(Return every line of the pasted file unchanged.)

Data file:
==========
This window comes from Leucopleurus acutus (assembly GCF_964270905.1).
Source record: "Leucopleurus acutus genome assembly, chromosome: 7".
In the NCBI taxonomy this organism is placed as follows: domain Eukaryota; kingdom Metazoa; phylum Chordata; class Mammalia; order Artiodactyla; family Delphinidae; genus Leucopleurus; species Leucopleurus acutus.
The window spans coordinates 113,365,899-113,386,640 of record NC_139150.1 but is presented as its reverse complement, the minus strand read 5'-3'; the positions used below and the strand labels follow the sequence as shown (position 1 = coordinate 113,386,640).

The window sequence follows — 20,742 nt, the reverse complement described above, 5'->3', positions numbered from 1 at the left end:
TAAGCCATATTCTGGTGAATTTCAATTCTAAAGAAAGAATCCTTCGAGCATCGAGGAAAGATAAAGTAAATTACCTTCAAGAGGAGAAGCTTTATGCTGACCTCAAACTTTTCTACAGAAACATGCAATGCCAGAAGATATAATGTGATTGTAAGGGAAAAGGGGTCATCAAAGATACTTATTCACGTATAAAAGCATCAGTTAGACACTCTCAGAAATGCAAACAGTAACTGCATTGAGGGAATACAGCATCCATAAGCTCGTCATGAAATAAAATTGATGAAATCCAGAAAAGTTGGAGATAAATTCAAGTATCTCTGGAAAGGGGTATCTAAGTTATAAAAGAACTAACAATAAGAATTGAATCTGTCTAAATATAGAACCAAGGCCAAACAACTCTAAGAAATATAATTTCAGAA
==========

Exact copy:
This window comes from Leucopleurus acutus (assembly GCF_964270905.1).
Source record: "Leucopleurus acutus genome assembly, chromosome: 7".
In the NCBI taxonomy this organism is placed as follows: domain Eukaryota; kingdom Metazoa; phylum Chordata; class Mammalia; order Artiodactyla; family Delphinidae; genus Leucopleurus; species Leucopleurus acutus.
The window spans coordinates 113,365,899-113,386,640 of record NC_139150.1 but is presented as its reverse complement, the minus strand read 5'-3'; the positions used below and the strand labels follow the sequence as shown (position 1 = coordinate 113,386,640).

The window sequence follows — 20,742 nt, the reverse complement described above, 5'->3', positions numbered from 1 at the left end:
TAAGCCATATTCTGGTGAATTTCAATTCTAAAGAAAGAATCCTTCGAGCATCGAGGAAAGATAAAGTAAATTACCTTCAAGAGGAGAAGCTTTATGCTGACCTCAAACTTTTCTACAGAAACATGCAATGCCAGAAGATATAATGTGATTGTAAGGGAAAAGGGGTCATCAAAGATACTTATTCACGTATAAAAGCATCAGTTAGACACTCTCAGAAATGCAAACAGTAACTGCATTGAGGGAATACAGCATCCATAAGCTCGTCATGAAATAAAATTGATGAAATCCAGAAAAGTTGGAGATAAATTCAAGTATCTCTGGAAAGGGGTATCTAAGTTATAAAAGAACTAACAATAAGAATTGAATCTGTCTAAATATAGAACCAAGGCCAAACAACTCTAAGAAATATAATTTCAGAA